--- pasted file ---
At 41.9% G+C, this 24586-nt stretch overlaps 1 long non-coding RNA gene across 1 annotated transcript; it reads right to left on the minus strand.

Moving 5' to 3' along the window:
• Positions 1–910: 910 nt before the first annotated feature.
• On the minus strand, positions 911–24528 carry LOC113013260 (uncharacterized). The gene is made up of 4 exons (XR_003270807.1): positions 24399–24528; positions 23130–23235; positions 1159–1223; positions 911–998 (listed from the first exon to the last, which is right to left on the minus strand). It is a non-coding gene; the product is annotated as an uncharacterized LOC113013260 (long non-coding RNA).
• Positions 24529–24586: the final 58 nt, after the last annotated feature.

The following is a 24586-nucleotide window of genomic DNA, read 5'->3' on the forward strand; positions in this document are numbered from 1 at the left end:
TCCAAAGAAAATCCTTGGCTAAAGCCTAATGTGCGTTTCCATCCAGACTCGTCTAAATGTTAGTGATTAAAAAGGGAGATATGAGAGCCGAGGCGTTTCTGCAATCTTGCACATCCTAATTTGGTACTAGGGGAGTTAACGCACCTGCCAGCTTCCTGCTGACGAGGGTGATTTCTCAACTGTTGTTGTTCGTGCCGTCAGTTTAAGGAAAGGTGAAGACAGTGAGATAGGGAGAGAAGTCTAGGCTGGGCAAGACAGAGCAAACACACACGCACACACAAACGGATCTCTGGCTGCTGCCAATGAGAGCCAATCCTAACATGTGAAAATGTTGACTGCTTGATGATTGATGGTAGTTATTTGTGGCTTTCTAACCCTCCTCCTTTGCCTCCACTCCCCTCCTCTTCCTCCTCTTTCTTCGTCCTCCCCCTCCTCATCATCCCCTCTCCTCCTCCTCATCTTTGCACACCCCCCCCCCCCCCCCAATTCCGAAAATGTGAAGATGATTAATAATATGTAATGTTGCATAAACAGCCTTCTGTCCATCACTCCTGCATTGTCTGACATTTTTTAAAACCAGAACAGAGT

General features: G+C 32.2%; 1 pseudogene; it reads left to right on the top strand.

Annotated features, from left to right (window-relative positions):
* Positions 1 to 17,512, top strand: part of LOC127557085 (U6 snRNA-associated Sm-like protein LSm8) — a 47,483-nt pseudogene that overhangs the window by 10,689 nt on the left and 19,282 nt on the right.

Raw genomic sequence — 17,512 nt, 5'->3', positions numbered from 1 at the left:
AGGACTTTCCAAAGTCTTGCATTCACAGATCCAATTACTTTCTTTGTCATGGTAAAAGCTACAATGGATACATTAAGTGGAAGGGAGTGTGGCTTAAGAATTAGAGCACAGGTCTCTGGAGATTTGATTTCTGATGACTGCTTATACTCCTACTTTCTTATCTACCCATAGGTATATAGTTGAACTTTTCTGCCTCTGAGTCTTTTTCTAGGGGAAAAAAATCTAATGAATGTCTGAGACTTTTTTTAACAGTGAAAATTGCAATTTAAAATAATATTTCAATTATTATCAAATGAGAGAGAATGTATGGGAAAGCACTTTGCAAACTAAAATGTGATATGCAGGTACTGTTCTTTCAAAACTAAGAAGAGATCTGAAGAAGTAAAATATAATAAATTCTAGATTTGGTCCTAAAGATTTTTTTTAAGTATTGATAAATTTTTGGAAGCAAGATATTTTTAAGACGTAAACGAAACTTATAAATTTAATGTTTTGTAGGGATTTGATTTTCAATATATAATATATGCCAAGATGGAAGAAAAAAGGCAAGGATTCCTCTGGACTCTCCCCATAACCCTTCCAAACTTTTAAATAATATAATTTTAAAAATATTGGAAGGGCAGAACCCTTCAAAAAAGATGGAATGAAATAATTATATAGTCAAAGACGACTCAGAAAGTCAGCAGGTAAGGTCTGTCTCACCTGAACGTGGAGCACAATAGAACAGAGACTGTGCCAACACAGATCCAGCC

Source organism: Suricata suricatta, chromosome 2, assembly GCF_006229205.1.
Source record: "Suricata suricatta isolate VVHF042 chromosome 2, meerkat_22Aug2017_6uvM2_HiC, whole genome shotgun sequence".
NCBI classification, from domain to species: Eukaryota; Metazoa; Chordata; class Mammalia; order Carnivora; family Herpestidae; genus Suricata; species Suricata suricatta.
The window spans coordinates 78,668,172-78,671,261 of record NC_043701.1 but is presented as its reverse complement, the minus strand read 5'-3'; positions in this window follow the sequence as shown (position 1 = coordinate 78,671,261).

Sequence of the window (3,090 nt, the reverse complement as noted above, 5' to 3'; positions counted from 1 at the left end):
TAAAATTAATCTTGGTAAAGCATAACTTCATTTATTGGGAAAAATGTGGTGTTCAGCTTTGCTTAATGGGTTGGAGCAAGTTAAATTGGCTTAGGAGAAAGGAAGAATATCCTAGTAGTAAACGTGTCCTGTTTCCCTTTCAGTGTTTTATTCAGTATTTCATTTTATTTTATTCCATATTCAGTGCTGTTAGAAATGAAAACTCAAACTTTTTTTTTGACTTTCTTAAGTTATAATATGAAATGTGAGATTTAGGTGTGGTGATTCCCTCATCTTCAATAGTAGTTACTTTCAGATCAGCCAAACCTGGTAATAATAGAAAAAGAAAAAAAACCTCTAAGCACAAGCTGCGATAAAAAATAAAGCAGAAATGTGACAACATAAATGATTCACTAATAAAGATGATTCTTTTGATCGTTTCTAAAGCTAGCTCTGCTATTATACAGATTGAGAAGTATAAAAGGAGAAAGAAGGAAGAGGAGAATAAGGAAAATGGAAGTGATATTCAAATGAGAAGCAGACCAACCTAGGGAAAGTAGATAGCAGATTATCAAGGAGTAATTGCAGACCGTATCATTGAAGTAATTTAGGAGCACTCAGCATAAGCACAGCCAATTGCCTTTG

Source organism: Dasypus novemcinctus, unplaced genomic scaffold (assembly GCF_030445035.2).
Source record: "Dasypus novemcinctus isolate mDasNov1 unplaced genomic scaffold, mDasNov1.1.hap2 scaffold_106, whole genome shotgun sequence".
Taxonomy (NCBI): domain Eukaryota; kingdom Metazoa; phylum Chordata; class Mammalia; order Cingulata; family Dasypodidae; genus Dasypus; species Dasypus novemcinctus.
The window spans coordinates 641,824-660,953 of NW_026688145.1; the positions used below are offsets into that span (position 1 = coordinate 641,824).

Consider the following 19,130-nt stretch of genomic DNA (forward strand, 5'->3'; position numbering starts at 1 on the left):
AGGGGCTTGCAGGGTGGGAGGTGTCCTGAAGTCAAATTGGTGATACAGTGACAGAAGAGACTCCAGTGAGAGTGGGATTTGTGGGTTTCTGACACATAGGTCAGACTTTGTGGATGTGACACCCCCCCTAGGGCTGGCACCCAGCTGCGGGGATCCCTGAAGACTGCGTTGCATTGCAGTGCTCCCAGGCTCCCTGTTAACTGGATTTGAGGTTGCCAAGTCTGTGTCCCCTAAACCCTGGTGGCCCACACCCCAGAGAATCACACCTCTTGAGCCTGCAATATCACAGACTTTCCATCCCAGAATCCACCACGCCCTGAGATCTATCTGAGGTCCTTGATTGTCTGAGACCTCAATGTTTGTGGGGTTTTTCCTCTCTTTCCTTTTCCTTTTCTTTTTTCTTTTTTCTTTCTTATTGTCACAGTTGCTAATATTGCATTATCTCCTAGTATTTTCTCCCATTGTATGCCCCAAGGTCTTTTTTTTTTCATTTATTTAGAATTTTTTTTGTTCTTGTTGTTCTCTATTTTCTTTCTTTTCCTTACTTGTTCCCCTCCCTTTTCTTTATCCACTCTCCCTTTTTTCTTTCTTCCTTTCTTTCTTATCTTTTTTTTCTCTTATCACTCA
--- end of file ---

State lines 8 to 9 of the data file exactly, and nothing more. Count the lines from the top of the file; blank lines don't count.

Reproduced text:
General features: G+C 32.2%; 1 pseudogene; it reads left to right on the top strand.

Annotated features, from left to right (window-relative positions):